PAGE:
Zoella's manager on what brands ask YouTube stars to do in videos

Heather Saul
Wednesday 10 August 2016 08:15 BST
Vlogger Zoella has over 10 million subscribers to her YouTube channel
Vlogger Zoella has over 10 million subscribers to her YouTube channel (PA)

Zoella’s manager has described what brands will ask YouTubers to do as the influence exerted by social media stars continues to rise exponentially.

Zoella is one of the best examples of how social media can lead to a bankable career after building a following of 11 million, releasing a best-selling book and a successful cosmetics range.

Along with her YouTuber boyfriend Alfie Deyes (5.3 million followers), who collectively are known as 'Zalfie', the 26-year-old has become one of the most popular figures for Generation Y, surpassing many A-list celebrities in terms of follower count. In March, it was reported Zoella earned up to £50,000 a month, making her one of the most successful fashion and beauty vloggers in the country.

This success is carefully managed by Dominic Smales, who also represents fashion and beauty vlogger YouTuber Tanya Burr (3.5 million followers) and 26 other influencers. Smales is responsible for managing their lucrative endorsement deals while trying to maintain a sense of authenticity between his clients and their attentive fan base.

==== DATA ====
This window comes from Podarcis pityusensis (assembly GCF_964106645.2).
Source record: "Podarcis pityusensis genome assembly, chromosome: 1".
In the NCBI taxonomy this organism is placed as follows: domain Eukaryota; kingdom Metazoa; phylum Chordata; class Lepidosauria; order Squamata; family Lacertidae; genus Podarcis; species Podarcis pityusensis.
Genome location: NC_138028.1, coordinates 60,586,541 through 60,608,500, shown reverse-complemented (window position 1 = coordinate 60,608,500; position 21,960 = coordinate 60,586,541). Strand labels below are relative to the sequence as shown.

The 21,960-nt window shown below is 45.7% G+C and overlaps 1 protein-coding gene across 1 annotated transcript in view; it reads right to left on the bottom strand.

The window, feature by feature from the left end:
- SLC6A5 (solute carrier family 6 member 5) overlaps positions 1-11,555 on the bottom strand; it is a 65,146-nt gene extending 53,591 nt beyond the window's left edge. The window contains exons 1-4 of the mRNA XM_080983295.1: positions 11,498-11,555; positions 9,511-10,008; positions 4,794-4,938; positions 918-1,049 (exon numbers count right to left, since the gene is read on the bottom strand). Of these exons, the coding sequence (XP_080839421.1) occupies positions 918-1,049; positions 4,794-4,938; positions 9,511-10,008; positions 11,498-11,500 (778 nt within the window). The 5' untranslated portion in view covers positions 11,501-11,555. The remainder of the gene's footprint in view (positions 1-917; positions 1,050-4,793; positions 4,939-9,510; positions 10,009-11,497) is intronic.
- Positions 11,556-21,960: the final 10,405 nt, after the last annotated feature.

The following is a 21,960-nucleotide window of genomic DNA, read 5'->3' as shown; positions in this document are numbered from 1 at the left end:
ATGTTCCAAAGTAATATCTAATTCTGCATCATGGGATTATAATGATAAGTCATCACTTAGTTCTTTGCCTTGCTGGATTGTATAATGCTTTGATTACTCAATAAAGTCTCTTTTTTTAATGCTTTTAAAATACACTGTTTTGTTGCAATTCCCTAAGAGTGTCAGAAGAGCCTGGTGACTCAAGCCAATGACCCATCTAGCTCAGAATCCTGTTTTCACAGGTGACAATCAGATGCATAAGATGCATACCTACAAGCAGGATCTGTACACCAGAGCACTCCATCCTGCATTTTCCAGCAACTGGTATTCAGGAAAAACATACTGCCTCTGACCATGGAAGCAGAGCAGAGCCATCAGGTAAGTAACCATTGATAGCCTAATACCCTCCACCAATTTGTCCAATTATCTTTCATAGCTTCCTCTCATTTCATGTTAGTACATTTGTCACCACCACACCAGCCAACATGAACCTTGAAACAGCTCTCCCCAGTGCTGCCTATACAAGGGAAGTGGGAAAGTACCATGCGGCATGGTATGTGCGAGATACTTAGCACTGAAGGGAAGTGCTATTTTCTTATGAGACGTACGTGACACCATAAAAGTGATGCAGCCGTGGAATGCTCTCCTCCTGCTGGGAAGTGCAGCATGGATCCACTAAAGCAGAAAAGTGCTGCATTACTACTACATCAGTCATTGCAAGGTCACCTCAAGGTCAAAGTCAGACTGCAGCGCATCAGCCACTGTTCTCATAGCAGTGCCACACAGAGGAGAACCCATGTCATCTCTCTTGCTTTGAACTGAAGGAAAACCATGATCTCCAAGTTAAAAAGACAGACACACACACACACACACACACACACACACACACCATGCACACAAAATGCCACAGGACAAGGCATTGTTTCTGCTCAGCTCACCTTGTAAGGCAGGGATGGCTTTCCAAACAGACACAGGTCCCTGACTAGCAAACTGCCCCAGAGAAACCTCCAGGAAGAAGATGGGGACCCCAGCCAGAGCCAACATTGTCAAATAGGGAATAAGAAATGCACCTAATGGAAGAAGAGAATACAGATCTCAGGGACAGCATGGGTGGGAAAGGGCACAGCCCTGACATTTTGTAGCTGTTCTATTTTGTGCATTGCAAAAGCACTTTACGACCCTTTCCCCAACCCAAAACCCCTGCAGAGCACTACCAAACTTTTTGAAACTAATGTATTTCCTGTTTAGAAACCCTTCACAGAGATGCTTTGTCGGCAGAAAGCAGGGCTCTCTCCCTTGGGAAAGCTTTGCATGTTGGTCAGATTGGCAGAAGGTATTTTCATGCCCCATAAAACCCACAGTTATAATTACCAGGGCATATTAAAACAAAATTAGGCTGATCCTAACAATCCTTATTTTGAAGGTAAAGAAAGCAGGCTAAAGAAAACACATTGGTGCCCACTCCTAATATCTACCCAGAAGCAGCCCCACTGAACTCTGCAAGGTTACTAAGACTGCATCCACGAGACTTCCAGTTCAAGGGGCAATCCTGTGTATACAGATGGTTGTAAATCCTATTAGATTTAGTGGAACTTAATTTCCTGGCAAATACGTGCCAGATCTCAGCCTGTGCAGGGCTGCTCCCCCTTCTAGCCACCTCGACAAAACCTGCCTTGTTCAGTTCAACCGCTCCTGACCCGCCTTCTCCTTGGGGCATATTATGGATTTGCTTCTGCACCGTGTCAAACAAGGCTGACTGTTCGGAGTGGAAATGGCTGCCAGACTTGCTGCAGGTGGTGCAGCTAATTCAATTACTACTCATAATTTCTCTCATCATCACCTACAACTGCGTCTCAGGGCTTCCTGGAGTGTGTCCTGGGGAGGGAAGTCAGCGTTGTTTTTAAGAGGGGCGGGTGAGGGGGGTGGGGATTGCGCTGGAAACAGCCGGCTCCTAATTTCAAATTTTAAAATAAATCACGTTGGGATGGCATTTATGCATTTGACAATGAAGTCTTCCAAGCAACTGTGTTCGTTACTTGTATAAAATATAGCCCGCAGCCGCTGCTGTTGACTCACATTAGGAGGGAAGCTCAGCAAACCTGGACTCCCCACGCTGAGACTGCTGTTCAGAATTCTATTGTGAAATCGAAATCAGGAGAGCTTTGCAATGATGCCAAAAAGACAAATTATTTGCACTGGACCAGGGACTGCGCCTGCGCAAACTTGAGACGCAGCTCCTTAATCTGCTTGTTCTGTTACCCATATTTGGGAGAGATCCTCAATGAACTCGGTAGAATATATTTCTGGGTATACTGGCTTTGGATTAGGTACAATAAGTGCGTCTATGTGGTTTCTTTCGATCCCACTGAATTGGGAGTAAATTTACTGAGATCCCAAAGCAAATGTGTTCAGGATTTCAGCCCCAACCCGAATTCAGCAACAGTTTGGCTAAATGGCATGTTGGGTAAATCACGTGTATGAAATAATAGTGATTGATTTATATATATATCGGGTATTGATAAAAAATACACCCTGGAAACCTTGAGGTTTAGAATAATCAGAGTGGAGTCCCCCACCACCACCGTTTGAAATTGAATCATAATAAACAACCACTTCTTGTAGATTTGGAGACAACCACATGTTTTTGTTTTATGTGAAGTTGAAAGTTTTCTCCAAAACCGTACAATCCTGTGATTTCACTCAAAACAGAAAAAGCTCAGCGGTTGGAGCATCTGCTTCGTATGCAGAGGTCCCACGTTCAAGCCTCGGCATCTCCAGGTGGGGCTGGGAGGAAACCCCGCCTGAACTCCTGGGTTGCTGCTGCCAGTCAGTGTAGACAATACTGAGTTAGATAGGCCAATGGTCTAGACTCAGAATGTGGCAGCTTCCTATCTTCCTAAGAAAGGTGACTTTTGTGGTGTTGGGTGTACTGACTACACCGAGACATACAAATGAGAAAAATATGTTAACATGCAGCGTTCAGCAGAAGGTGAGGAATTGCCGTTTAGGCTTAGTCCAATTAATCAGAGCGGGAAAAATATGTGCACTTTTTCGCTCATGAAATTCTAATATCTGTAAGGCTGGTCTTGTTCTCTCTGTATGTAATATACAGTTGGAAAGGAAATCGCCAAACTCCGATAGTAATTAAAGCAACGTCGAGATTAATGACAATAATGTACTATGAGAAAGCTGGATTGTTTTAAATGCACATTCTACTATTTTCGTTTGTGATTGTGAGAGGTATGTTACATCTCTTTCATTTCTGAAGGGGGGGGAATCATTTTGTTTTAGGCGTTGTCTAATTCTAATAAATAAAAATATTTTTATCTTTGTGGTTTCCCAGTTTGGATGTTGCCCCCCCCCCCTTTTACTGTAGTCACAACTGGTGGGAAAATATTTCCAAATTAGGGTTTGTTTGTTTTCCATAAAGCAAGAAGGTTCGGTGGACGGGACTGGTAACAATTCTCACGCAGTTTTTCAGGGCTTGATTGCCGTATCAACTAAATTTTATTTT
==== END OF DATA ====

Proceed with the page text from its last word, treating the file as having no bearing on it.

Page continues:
He told The Guardian brands can often insist on “too much control” and their audience has noticed.

“In an effort to please the talent has said exactly what the brand has wanted them to say, and the audience has realised that it is slightly more scripted than it would normally be.”

He said this could be particularly damaging for a social media influencer, who builds up a rapport with their fans by presenting their own self and lives.

“The audience that engage with these guys has a kind of tangible relationship with the talent,” he added. “They’ve always known them on a two-way platform. It’s a much more engaged relationship than what Nicole Scherzinger will have with her three million followers. A lot of traditional talent, [the relationship] on social media is a lot more voyeuristic than the digital-first talent’s relationship with their social media followings.”

He said rejected suggestions from brands have including asking a YouTuber to pretend their toothbrush is a phone for a week.

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